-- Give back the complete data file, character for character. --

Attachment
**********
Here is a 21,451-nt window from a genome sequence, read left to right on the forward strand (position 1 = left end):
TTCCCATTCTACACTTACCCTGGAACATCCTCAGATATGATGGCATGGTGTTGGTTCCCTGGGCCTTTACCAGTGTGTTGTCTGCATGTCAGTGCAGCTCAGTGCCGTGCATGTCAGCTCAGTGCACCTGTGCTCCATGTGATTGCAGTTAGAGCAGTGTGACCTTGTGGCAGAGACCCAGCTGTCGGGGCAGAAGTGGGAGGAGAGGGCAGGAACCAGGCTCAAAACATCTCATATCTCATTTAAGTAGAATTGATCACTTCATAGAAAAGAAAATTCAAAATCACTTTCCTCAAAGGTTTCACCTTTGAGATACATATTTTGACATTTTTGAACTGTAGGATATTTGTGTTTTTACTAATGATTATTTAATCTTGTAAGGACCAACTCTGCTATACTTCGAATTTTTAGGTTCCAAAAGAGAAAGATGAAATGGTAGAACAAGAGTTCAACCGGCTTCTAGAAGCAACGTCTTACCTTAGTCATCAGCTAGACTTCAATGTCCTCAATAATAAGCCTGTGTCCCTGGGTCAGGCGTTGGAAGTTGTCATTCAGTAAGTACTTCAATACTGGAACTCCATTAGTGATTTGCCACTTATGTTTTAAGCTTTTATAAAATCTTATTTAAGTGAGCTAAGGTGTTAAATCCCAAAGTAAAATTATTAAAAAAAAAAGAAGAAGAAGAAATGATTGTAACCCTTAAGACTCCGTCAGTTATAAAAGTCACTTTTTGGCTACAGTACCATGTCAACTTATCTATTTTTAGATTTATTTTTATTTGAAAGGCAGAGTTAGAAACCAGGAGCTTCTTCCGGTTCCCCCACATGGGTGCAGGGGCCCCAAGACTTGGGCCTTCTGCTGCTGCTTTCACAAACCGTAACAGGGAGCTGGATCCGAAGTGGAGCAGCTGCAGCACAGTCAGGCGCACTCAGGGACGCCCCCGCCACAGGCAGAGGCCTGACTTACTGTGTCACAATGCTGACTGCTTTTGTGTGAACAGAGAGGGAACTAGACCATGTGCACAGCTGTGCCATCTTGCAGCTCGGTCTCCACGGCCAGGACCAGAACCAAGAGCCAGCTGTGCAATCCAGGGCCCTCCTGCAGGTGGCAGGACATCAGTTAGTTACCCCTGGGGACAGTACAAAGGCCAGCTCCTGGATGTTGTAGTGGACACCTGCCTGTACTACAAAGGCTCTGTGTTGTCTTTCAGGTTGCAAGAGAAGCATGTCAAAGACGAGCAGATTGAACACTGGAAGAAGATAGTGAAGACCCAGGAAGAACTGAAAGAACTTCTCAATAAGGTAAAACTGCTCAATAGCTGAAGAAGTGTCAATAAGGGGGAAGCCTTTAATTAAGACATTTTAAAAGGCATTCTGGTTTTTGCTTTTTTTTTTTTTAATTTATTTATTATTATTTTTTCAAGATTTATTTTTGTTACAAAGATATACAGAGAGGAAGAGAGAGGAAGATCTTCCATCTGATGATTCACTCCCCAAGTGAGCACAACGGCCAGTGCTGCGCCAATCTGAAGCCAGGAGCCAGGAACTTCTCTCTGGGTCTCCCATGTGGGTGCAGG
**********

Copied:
Here is a 21,451-nt window from a genome sequence, read left to right on the forward strand (position 1 = left end):
TTCCCATTCTACACTTACCCTGGAACATCCTCAGATATGATGGCATGGTGTTGGTTCCCTGGGCCTTTACCAGTGTGTTGTCTGCATGTCAGTGCAGCTCAGTGCCGTGCATGTCAGCTCAGTGCACCTGTGCTCCATGTGATTGCAGTTAGAGCAGTGTGACCTTGTGGCAGAGACCCAGCTGTCGGGGCAGAAGTGGGAGGAGAGGGCAGGAACCAGGCTCAAAACATCTCATATCTCATTTAAGTAGAATTGATCACTTCATAGAAAAGAAAATTCAAAATCACTTTCCTCAAAGGTTTCACCTTTGAGATACATATTTTGACATTTTTGAACTGTAGGATATTTGTGTTTTTACTAATGATTATTTAATCTTGTAAGGACCAACTCTGCTATACTTCGAATTTTTAGGTTCCAAAAGAGAAAGATGAAATGGTAGAACAAGAGTTCAACCGGCTTCTAGAAGCAACGTCTTACCTTAGTCATCAGCTAGACTTCAATGTCCTCAATAATAAGCCTGTGTCCCTGGGTCAGGCGTTGGAAGTTGTCATTCAGTAAGTACTTCAATACTGGAACTCCATTAGTGATTTGCCACTTATGTTTTAAGCTTTTATAAAATCTTATTTAAGTGAGCTAAGGTGTTAAATCCCAAAGTAAAATTATTAAAAAAAAAAGAAGAAGAAGAAATGATTGTAACCCTTAAGACTCCGTCAGTTATAAAAGTCACTTTTTGGCTACAGTACCATGTCAACTTATCTATTTTTAGATTTATTTTTATTTGAAAGGCAGAGTTAGAAACCAGGAGCTTCTTCCGGTTCCCCCACATGGGTGCAGGGGCCCCAAGACTTGGGCCTTCTGCTGCTGCTTTCACAAACCGTAACAGGGAGCTGGATCCGAAGTGGAGCAGCTGCAGCACAGTCAGGCGCACTCAGGGACGCCCCCGCCACAGGCAGAGGCCTGACTTACTGTGTCACAATGCTGACTGCTTTTGTGTGAACAGAGAGGGAACTAGACCATGTGCACAGCTGTGCCATCTTGCAGCTCGGTCTCCACGGCCAGGACCAGAACCAAGAGCCAGCTGTGCAATCCAGGGCCCTCCTGCAGGTGGCAGGACATCAGTTAGTTACCCCTGGGGACAGTACAAAGGCCAGCTCCTGGATGTTGTAGTGGACACCTGCCTGTACTACAAAGGCTCTGTGTTGTCTTTCAGGTTGCAAGAGAAGCATGTCAAAGACGAGCAGATTGAACACTGGAAGAAGATAGTGAAGACCCAGGAAGAACTGAAAGAACTTCTCAATAAGGTAAAACTGCTCAATAGCTGAAGAAGTGTCAATAAGGGGGAAGCCTTTAATTAAGACATTTTAAAAGGCATTCTGGTTTTTGCTTTTTTTTTTTTTAATTTATTTATTATTATTTTTTCAAGATTTATTTTTGTTACAAAGATATACAGAGAGGAAGAGAGAGGAAGATCTTCCATCTGATGATTCACTCCCCAAGTGAGCACAACGGCCAGTGCTGCGCCAATCTGAAGCCAGGAGCCAGGAACTTCTCTCTGGGTCTCCCATGTGGGTGCAGG